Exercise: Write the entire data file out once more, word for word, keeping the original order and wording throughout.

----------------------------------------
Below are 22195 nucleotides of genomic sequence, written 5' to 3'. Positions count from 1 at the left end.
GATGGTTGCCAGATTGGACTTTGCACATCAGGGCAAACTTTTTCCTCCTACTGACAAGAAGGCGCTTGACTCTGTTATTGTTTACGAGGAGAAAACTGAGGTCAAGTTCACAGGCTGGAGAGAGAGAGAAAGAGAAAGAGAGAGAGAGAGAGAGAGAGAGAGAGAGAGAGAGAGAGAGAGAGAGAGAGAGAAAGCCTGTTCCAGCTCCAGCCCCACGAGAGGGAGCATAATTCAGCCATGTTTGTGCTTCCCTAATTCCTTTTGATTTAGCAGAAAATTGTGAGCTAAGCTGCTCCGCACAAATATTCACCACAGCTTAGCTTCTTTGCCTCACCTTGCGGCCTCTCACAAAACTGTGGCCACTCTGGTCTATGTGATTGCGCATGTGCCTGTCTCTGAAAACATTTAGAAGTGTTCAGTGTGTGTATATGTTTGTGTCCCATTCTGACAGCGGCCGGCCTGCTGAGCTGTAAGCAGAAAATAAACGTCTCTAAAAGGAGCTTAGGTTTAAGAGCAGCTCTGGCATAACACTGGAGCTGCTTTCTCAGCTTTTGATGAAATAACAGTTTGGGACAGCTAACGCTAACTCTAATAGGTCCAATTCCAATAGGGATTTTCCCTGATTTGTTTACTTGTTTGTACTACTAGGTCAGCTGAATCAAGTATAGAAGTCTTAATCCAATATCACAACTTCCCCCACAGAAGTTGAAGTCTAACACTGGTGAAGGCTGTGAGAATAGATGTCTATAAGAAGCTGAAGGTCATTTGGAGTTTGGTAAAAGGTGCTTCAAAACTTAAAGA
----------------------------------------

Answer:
Below are 22195 nucleotides of genomic sequence, written 5' to 3'. Positions count from 1 at the left end.
GATGGTTGCCAGATTGGACTTTGCACATCAGGGCAAACTTTTTCCTCCTACTGACAAGAAGGCGCTTGACTCTGTTATTGTTTACGAGGAGAAAACTGAGGTCAAGTTCACAGGCTGGAGAGAGAGAGAAAGAGAAAGAGAGAGAGAGAGAGAGAGAGAGAGAGAGAGAGAGAGAGAGAGAGAGAGAGAGAAAGCCTGTTCCAGCTCCAGCCCCACGAGAGGGAGCATAATTCAGCCATGTTTGTGCTTCCCTAATTCCTTTTGATTTAGCAGAAAATTGTGAGCTAAGCTGCTCCGCACAAATATTCACCACAGCTTAGCTTCTTTGCCTCACCTTGCGGCCTCTCACAAAACTGTGGCCACTCTGGTCTATGTGATTGCGCATGTGCCTGTCTCTGAAAACATTTAGAAGTGTTCAGTGTGTGTATATGTTTGTGTCCCATTCTGACAGCGGCCGGCCTGCTGAGCTGTAAGCAGAAAATAAACGTCTCTAAAAGGAGCTTAGGTTTAAGAGCAGCTCTGGCATAACACTGGAGCTGCTTTCTCAGCTTTTGATGAAATAACAGTTTGGGACAGCTAACGCTAACTCTAATAGGTCCAATTCCAATAGGGATTTTCCCTGATTTGTTTACTTGTTTGTACTACTAGGTCAGCTGAATCAAGTATAGAAGTCTTAATCCAATATCACAACTTCCCCCACAGAAGTTGAAGTCTAACACTGGTGAAGGCTGTGAGAATAGATGTCTATAAGAAGCTGAAGGTCATTTGGAGTTTGGTAAAAGGTGCTTCAAAACTTAAAGA